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What is a Fire Protection Association?

In areas where wildfires are a high risk, it’s vital that landowners work together to prevent and manage these fires. They can achieve this as members of a Fire Protection Association. In fact, the National Veld and Forest Fire Act of 1998 encourages landowners living in high-risk areas to form a registered FPA, where the cost of organising an FPA is justified.


The Overberg region, in the Western Cape of South Africa, is home to a combination of agricultural and natural landscapes. The Overberg District municipal area offers great biodiversity – with large tracts of often threatened fynbos and renosterveld vegetation found here.


Because of the large amount of natural veld and fynbos, the Overberg region is considered a high fire risk area.

What’s more, invasive alien species grow uncontrolled on many parts of the Overberg. These species burn hotter than indigenous vegetation – increasing the risk of wildfires.

For many people, their livelihoods depend on the region’s natural resources. For example, many people pick fynbos for local and international markets. Other land users are dependent on the agricultural potential of the Overberg. That means when a wildfire moves through landscapes, it not only affects the environment, but in many cases could also have economic and social impacts.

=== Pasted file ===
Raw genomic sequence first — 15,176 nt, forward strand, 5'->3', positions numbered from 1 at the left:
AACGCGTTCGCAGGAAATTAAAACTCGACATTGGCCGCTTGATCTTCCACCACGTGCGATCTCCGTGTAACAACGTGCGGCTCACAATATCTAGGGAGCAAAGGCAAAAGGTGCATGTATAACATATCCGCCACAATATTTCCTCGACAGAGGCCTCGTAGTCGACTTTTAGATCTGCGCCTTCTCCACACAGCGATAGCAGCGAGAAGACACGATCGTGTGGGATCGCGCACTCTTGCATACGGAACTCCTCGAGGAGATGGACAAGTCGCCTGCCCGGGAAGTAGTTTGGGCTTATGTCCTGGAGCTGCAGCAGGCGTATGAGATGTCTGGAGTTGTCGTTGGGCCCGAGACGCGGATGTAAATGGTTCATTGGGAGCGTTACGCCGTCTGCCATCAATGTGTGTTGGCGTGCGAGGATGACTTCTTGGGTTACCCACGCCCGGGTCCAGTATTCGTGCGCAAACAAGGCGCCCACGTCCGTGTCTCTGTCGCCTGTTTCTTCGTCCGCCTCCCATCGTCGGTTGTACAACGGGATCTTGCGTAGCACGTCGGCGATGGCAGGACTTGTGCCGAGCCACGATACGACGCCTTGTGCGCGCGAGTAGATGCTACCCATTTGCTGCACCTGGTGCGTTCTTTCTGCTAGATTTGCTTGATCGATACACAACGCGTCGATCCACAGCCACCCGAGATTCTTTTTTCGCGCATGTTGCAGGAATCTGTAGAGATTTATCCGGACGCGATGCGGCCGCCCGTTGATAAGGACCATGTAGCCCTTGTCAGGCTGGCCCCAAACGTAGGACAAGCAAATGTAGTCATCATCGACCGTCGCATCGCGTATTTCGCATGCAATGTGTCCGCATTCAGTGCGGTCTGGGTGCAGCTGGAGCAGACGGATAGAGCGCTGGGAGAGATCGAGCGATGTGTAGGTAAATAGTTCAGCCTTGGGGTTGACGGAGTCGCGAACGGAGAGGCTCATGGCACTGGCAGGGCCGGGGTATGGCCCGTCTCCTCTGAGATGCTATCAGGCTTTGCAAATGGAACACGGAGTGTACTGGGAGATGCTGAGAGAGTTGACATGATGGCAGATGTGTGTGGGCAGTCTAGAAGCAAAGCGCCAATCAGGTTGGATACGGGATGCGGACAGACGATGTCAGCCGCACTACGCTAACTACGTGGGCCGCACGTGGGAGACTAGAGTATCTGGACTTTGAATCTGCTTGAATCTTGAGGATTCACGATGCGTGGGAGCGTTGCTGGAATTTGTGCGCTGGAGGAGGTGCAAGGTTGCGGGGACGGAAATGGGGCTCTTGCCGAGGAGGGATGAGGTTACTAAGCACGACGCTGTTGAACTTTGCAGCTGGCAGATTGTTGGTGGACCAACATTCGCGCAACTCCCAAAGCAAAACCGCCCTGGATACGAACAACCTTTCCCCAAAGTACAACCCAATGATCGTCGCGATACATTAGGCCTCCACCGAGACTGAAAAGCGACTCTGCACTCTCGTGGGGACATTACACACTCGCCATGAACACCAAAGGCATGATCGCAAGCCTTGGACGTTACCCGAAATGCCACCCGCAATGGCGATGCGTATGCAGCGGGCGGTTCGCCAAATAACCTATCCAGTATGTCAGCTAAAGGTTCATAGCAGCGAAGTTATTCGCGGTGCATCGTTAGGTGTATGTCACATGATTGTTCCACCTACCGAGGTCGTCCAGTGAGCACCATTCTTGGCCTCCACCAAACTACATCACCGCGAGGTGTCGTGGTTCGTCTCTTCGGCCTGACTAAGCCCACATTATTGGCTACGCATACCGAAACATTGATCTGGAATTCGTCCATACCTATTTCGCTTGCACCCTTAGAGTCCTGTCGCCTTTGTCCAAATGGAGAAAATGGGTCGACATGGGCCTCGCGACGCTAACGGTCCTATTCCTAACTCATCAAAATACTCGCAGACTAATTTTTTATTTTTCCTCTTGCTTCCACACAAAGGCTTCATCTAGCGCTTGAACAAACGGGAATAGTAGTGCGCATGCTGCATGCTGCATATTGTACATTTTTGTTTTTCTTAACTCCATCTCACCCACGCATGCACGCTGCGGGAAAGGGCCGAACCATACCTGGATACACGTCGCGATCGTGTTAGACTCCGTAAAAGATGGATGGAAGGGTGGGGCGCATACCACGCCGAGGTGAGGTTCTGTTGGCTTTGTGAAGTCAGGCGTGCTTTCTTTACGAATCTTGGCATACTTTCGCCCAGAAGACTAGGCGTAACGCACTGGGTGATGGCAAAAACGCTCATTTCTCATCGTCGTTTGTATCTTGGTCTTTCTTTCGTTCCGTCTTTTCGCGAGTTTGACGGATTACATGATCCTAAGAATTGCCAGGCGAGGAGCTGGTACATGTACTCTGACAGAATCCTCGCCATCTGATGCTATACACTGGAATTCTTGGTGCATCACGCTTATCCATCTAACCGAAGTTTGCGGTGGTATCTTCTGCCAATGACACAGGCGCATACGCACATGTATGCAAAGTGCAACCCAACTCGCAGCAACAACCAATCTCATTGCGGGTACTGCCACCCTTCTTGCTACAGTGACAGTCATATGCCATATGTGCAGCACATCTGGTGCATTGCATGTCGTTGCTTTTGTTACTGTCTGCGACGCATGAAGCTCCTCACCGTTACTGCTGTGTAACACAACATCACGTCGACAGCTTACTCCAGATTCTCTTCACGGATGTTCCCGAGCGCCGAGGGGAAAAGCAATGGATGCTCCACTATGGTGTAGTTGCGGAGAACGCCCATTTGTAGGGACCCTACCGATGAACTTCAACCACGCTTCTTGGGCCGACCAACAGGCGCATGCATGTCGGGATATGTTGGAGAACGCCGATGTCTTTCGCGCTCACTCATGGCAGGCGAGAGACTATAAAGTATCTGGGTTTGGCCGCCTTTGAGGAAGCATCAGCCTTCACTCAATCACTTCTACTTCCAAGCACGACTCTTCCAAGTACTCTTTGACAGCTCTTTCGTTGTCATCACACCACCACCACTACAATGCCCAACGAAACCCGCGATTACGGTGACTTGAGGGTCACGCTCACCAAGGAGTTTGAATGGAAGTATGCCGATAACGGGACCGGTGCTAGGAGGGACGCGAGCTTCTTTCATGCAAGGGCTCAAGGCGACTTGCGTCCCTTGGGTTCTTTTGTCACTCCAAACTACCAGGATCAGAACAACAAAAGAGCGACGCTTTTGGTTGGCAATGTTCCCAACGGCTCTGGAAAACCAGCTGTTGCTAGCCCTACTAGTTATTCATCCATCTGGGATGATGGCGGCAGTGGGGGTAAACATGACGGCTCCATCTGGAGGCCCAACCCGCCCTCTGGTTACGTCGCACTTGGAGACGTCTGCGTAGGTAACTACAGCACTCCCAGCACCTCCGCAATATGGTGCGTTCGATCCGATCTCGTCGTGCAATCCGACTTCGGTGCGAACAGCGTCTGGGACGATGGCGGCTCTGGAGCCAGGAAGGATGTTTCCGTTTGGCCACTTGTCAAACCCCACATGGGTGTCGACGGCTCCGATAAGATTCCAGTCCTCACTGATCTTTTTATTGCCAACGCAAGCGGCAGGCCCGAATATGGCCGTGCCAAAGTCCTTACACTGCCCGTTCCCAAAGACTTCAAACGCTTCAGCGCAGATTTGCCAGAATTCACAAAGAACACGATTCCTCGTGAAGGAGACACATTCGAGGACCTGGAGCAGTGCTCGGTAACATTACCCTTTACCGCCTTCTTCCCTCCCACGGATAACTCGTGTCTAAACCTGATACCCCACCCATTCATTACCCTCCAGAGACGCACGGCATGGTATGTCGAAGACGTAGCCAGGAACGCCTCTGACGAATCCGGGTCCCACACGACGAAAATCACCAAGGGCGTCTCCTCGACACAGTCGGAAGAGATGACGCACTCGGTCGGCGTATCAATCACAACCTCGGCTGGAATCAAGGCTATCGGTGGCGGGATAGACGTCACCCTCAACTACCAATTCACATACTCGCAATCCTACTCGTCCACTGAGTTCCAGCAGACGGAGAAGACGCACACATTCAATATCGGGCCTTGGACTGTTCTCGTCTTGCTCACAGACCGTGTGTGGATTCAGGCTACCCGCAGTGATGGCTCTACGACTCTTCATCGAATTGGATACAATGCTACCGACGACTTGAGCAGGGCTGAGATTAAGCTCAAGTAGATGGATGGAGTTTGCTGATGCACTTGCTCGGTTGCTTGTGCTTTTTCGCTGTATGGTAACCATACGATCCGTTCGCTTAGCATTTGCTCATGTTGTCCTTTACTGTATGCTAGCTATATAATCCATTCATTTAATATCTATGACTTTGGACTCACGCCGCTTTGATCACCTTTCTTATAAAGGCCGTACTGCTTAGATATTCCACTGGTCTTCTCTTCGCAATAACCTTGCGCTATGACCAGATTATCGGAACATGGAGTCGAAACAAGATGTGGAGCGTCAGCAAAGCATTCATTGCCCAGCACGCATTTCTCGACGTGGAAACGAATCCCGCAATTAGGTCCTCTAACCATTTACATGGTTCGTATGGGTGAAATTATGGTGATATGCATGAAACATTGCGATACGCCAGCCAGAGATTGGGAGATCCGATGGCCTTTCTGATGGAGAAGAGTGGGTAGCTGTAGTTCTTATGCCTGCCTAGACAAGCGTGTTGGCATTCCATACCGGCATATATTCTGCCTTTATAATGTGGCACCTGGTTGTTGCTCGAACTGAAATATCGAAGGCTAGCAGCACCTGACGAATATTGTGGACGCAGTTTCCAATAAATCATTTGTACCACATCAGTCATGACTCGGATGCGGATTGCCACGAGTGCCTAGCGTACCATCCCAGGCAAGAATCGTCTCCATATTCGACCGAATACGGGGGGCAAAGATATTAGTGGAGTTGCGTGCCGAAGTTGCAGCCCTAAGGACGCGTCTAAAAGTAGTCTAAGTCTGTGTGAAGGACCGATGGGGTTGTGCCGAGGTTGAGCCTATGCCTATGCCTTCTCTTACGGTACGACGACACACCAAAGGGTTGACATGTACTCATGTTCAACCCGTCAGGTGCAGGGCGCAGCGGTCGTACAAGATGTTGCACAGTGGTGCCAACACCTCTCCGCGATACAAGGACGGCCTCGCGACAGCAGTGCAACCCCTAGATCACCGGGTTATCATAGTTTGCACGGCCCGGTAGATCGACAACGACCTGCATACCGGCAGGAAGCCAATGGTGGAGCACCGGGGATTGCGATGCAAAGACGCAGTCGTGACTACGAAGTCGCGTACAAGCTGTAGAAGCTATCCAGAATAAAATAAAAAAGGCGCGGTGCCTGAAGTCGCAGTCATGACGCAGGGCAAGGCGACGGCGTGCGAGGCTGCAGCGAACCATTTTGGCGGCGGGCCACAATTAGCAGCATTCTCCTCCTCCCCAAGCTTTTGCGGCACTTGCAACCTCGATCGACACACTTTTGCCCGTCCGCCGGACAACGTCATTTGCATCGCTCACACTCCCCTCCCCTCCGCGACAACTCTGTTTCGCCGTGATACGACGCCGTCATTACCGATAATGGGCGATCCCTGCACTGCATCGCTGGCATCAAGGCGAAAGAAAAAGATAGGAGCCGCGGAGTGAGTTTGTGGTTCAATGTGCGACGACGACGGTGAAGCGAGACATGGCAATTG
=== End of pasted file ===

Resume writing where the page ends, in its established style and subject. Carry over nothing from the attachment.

Does your property fall within the Overstrand Fire and Rescue area?

The origins of the goFPA

So, in order to address these threats, a study was undertaken in 2013 under the Global Environment Facility Fynbos Fire Project. The study looked at improving integrated fire management strategies in the Overberg.

It concluded that, while most landowners belonged to smaller FPAs across the district, an umbrella Fire Protection Association could help support landowners by centralizing administration, training and planning. It could also help bring additional resources to the district.

That set the path for the establishment of the goFPA. Today the goFPA functions as a voluntary association and membership covers approximately 660,000 hectares (about 60%) of the Overberg.  Membership and the support services offered are ever-expanding.

The Greater Overberg Fire Protection Association works according to a Constitution and a set of rules.

Read the Constitution here.

Read the goFPA’s rules and regulations here.

Read the latest Chairman’s Report here: English.


A devastating fire season – the goFPA counts the costs

The 2018/19 fire season has become known as one of the most overwhelming in the history of the Overberg. While more than 30 wildfires burned during the season, 20 of these were very damaging and very costly. Many of these fires also affected more than one...

Why ecological burns?

Some fires you may see burning across the Overberg (March and early April) are actually ecological burns. These are prescribed burns that take extensive planning and resources. That’s not least to help reduce the risks of burning during the current fire season. Why do we support ecological burns? (And why are these burns important during March

Elgin wildfire brings a community together

Elgin Valley, 28 January 2019: A fire that started Thursday (24 January 2019) in the Van der Stel’s Pass close to Botriver has captured the essence of community spirit. The fire has brought farmers, local companies and fire-fighting authorities together in what has been a five-day intensive battle to control the blaze.




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